The evaluation of police and fire reform began in February 2015 and is being undertaken by the Scottish Institute for Policing Research ( SIPR), ScotCen Social Research and What Works Scotland. The Year 2 report was published in August 2017 and focused on findings from four geographical case studies which examined local experience and perceptions of the way police and fire and rescue services are being delivered to local communities. The local case study evidence presented a consistent picture of both the progress towards, and perceived challenges remaining with regard to, achieving the long term aims of reform. Despite diminishing resources local police officers and fire fighters believed there was a strong commitment to partnership working. However, one of the wider lessons to emerge from Year 2 of the evaluation, was the need for improved communication between partner organisations to achieve the long term aims of transformational change.
This report presents the findings from a thematic case study undertaken during Year 3 of the evaluation focusing on issues of partnership working, innovation and prevention. Four geographical areas were examined, including revisiting two areas from Year 2 of the evaluation (one urban, one rural) and two new areas identified as 'sites of innovation'. Qualitative interviews and focus groups were conducted between May and August 2017 with 40 police officers, fire officers and partners (broken down in section 2.3) who had a specific remit for partnership and prevention work and the majority sat at a strategic level. In each area, the focus has been understanding the nature of local partnership working and innovation, assessing the practices of prevention, understanding the impact of reform and identifying wider lessons for public services around partnership working, innovation and prevention.
Partnership working and innovation
Evidence from the four case study areas found that there was a shared focus on partnership working, with it being viewed as a 'business as usual' approach by police, fire and partners. There are a wide variety of ways identified of 'working together' ranging from highly structured and formalised arrangements such as CPPs, local, formal arrangements such as community hubs, local partnerships to deliver initiatives and more day-to-day joint working. The impact of police and fire reform on partnership working was variable. Formal partnership arrangements remained stable but other activities, such as community policing, were felt to be negatively affected due to resource redeployment and a shift to a stronger enforcement focus. The establishment of national structures, however, was perceived to have created opportunities for consistency, co-ordination, information sharing and learning from other areas.
Partnership working and innovation were seen as addressing the Christie principles and providing an opportunity to meet demand in the context of reduced organisational budgets and fulfil the requirements of the Community Empowerment Act 2017. Organisational impacts, data and information sharing, leadership and personal skills and qualities were all identified as factors which facilitate and hinder partnership working and innovation.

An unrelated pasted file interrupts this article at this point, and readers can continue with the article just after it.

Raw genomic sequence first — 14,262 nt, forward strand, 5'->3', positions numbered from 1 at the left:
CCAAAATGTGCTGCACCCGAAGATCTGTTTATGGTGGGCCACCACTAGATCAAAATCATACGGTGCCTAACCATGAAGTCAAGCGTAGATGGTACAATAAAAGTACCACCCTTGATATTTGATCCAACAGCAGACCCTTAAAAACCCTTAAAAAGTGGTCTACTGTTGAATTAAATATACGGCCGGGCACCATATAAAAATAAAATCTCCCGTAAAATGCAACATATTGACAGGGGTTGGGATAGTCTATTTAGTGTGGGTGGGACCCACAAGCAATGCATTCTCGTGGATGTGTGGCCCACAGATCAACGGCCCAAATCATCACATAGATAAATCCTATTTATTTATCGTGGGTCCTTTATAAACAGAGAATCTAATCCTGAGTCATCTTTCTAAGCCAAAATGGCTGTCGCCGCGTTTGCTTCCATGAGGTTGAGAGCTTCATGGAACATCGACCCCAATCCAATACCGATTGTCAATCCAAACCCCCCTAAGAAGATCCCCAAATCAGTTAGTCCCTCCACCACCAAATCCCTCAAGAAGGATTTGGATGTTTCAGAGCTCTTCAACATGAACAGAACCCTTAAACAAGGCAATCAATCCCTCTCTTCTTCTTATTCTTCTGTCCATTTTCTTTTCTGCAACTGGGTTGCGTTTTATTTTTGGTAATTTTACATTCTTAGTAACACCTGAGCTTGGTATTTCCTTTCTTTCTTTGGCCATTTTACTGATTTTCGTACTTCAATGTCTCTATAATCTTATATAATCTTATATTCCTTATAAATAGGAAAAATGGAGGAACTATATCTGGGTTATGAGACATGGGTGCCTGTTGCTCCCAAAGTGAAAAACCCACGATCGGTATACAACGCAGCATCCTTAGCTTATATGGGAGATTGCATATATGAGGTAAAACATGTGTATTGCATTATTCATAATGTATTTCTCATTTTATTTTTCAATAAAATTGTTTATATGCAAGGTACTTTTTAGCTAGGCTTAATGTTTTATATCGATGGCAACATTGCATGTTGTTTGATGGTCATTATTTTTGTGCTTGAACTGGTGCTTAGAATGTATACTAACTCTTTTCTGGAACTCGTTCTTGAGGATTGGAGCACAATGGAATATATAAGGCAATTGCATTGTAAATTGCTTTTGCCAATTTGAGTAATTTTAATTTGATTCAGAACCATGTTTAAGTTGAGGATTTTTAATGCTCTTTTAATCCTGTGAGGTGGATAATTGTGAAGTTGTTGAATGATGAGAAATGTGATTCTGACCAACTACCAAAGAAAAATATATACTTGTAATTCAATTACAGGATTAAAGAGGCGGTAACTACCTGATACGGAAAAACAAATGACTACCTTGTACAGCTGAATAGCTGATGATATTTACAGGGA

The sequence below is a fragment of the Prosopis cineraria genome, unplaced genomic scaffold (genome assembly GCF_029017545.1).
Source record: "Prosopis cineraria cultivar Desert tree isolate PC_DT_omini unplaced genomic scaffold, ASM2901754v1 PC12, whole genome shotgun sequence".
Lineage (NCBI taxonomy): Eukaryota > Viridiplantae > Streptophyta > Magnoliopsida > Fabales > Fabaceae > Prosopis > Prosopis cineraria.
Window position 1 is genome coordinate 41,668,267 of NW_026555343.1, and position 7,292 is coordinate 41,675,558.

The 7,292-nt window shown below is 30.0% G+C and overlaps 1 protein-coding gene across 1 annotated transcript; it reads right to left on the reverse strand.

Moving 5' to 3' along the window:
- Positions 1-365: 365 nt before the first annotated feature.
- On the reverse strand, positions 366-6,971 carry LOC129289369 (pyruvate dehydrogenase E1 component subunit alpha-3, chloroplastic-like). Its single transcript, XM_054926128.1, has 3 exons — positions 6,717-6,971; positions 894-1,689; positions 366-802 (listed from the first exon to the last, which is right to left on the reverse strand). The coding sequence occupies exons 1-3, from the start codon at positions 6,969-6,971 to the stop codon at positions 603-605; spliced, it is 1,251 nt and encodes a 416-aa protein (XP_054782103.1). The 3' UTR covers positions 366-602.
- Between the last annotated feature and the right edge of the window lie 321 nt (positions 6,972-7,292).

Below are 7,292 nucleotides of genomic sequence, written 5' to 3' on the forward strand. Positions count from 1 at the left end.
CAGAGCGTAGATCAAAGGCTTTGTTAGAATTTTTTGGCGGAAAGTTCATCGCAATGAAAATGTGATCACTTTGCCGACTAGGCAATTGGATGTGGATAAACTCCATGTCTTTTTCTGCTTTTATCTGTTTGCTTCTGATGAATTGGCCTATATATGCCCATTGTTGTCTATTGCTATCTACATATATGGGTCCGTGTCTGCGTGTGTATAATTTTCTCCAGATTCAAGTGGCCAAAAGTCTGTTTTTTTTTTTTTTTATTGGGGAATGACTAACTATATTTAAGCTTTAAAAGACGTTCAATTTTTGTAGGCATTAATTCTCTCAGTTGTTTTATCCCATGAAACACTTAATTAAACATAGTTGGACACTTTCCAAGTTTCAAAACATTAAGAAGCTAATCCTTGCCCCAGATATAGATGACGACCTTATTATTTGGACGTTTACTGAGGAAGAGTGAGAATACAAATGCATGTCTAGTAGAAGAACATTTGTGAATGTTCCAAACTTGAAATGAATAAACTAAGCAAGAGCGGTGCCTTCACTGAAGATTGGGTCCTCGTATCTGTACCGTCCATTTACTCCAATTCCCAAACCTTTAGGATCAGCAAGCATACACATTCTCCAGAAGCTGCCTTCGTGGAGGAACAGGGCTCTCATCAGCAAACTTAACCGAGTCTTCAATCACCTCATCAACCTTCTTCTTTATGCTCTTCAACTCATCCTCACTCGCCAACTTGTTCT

The practices of prevention
A framework by the Institute for Work and Health was adopted to help understand prevention in practice, this includes categorising prevention activities as primary, secondary and tertiary. Despite Christie's principles (2011) outlining the need to reduce demand through primary prevention, such as early intervention, many of the examples of police and fire prevention activities focused on secondary prevention, directed at preventing an existing risk from reoccurring e.g. young people engaging in anti-social behaviour.
Reform was viewed as impacting on the prevention agenda. SFRS have developed a more coordinated national approach in this area while Police Scotland, after an initial period when prevention was perceived as a lower priority, are now focusing on prevention and collaborative working. This increased emphasis on prevention for both services, is identified as providing more opportunities for focusing on vulnerability, forming different types of partnerships, expanding roles (in SFRS) and taking longer term approaches. Key to this increased focus is also prioritising prevention in partnerships and having organisational support. However, interviewees also identified that financial constraints, reactive demands and trying to get buy-in from partners can all create barriers to prevention activities. There was also an identified need to develop the skills in both services to effectively evaluate prevention activities to better understand impact.
As part of this report, four vignettes provide brief analytical sketches that illustrate a range of partnership working, prevention and innovation, involving Police Scotland and SFRS. The vignettes are based on focus groups conducted in each of the four case study areas and present the perspectives of both Police Scotland and SFRS, as well as the partners they were working with. The vignettes include a mental health community triage project, a community safety hub, a road safety initiative and a home safety programme. The vignettes are referred to throughout the report and can be found in Annex 1.
On the basis of the thematic case study, there are several wider lessons which can be drawn from this work that are of relevance not just to police and fire and rescue but also to the wider public sector. These lessons include:
- Focus on the quality and not just the quantity of partnerships;
- Undertaking rigorous evaluation of initiatives;
- Understand how successful examples of partnership working and prevention can be spread; and
- Focus on being a 'learning organisation' in terms of the approach taken to partnership working, innovation and prevention.